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A one-man Mideast -- except for Saudis

The major complication and inescapable fact of political life in the Middle East is that politics is of men and not institutions. Yet, ironically, the absolute monarchy in Saudi Arabia is the strongest institutionalized government in the region.

Culturally, every facet of Arab life functions through personal relationships and not organizations. President Sadat's assassination brought home once again the fact that the United States cannot avoid basing its foreign policy in the Middle East on one-man governments.

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But the Saudi royal family has succeeded both in ruling the country and in establishing itself as an institution which maintains order, preserves tradition , and ensures continuity in government. To predict that the House of Saud is doomed and that the US should jettison it as the bulwark of its defense of the Arabian Gulf's oil fields fails to grasp both the political composition of Saudi Arabia and the Sauds' ability to manipulate.

The government of Saudi Arabia is not so much a monarchy as it is a highly developed political machine. Abdul Aziz ibn Saud, founder of the House of Saud, based his power on an alliance between his family, the religious leaders, and the tribes he had conquered in uniting his kingdom. That alliance still exists.

Rather than government by decree, Saudi Arabia's monarchy rules through consensus. Members of the upper echelon of the royal family are first and foremost politicians and only secondarily monarchists. A former American ambassador to Saudi Arabia, John West, likens them to politicians out on the hustings the week before the election.

With 4,000-plus members, the size of the family alone precludes disrupting government by removing one man. The House of Saud since its founding in the 1920 s has had only four kings. Of these, Saud was forced to abdicate and Faisal was assassinated. Although there is no firm line of succession, the crown passed without incident through the sons of Abdul Aziz by order of age because of the concurrence of the political alliance.

The monarchy's ability to rule is based on the complex structure of Saudi society. The population is divided vertically into class and horizontally into regional interests and tribal structures. Each Saudi perceives himself as wearing three hats - class, tribe, and region. The result is that no one group ever has a single interest that is not blunted by other competing interests. Saudi politics is essentially a shell game of rapidly shifting the pea to insure that no more than one of these interests at a time comes into conflict with the political system.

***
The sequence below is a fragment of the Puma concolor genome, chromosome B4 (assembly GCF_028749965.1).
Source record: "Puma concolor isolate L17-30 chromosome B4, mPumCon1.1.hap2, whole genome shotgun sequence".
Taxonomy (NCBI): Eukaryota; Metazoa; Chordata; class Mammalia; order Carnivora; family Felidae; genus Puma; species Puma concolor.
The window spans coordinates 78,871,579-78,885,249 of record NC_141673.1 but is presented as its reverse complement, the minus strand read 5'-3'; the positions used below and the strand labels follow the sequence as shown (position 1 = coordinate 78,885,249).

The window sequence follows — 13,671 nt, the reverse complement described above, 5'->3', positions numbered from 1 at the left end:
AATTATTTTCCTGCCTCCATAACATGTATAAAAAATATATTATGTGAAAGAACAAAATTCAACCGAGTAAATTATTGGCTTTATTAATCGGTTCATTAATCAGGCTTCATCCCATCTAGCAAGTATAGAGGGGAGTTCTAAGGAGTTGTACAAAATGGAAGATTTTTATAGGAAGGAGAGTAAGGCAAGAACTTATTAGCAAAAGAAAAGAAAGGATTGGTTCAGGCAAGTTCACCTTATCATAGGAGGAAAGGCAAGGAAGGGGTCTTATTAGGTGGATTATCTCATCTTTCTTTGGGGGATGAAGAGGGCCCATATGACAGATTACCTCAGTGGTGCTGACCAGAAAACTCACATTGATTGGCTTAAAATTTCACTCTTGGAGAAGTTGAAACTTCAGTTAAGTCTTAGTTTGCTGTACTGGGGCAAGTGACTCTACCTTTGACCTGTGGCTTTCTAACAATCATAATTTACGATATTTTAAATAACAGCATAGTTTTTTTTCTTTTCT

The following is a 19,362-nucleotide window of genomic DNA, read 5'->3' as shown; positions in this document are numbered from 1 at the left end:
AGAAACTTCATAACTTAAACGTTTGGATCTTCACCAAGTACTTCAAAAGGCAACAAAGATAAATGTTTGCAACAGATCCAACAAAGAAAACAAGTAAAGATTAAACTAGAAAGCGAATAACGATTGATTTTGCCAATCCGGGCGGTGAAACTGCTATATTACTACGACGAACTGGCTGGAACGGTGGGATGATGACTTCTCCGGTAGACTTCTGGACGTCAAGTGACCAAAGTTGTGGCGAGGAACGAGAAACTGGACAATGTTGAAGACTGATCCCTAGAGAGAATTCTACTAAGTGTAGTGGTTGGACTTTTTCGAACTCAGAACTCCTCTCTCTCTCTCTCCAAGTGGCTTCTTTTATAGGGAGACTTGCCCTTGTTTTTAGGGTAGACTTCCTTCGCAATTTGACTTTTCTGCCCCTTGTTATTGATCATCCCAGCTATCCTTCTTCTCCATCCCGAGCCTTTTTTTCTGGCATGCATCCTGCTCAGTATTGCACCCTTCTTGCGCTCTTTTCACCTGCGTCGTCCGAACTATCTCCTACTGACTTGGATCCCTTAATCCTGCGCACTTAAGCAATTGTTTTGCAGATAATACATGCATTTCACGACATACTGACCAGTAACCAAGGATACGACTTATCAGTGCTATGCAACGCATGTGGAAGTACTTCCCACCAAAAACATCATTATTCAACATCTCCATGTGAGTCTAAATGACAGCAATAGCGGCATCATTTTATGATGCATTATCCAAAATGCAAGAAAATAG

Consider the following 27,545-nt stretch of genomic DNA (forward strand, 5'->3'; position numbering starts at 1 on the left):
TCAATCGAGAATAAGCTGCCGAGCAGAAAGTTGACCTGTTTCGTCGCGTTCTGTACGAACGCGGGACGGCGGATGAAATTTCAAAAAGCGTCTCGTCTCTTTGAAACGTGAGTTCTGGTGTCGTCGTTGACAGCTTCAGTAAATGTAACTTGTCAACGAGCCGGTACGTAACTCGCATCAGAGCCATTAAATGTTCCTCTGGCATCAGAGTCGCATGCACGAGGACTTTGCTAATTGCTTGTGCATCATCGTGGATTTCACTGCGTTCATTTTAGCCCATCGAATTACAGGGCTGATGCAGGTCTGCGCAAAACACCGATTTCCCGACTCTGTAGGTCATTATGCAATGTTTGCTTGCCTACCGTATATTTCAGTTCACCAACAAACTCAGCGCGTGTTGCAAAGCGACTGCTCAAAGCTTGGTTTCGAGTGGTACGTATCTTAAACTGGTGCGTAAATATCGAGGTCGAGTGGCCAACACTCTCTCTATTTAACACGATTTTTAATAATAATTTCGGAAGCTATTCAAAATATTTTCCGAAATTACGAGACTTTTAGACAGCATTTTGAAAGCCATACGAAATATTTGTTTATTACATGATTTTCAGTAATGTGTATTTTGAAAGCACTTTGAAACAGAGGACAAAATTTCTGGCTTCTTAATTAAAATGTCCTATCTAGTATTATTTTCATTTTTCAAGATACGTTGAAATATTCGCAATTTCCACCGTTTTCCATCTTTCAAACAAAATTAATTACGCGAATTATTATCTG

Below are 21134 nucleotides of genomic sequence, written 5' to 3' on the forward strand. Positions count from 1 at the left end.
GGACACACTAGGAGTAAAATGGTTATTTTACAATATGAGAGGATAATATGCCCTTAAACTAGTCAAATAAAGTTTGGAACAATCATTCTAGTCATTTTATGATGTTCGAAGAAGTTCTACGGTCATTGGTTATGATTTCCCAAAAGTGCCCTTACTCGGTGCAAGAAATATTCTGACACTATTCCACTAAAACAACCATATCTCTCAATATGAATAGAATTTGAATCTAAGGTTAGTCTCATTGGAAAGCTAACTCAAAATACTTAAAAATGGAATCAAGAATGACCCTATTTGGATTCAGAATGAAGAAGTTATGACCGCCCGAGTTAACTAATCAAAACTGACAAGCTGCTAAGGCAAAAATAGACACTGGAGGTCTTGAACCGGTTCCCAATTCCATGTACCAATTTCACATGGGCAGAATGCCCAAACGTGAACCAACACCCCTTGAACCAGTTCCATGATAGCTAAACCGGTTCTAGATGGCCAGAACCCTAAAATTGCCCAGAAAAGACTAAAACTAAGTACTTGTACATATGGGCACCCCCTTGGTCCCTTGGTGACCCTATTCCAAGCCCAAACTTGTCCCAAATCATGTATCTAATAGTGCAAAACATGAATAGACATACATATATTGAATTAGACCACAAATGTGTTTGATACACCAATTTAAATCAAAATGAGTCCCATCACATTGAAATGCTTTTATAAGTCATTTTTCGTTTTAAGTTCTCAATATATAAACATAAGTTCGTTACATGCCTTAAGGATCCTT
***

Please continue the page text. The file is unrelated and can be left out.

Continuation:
It is the family's network of contacts and personal favors that keeps the country more stable than outside observers generally recognize. Everyone has a patron prince who intervenes in the bureaucracy for his constituents much as a US congressman does. But responsibility goes even further. Personal problems, often of a financial nature, are submitted to a prince, tribal sheikh, or friend within the power structure in full expectation that the problem will be solved. Direct access to the throne is available to every citizen at the king's regularly scheduled majlis where petitions are received and complaints heard.

The uniqueness of the Saudi system depends, to a large extent, on the small size of the population and the abundance of the country's wealth. But more important is the tradition behind the system. The Sauds have taken the traditional role of the sheikh, who acted as both civil and religious authority, and applied it to a nation state. Despite the tremendous physical modernization which has taken place in the country, the relationship between the rulers and the ruled has remained the same.

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Obviously, the system suffers strains from segments of the urban population and from conflicts within the royal family itself. Nevertheless, beneath the intrigue and speculation one constant remains - the Sauds are realistic and flexible political animals. Their genius has been to patiently seek the all-important consensus and abide by it.

In the wake of Sadat's death, US foreign policy cannot be allowed to be wrecked because Saudi Arabia's government does not live up to a Western cultural model. It does live up to its own cultural model.

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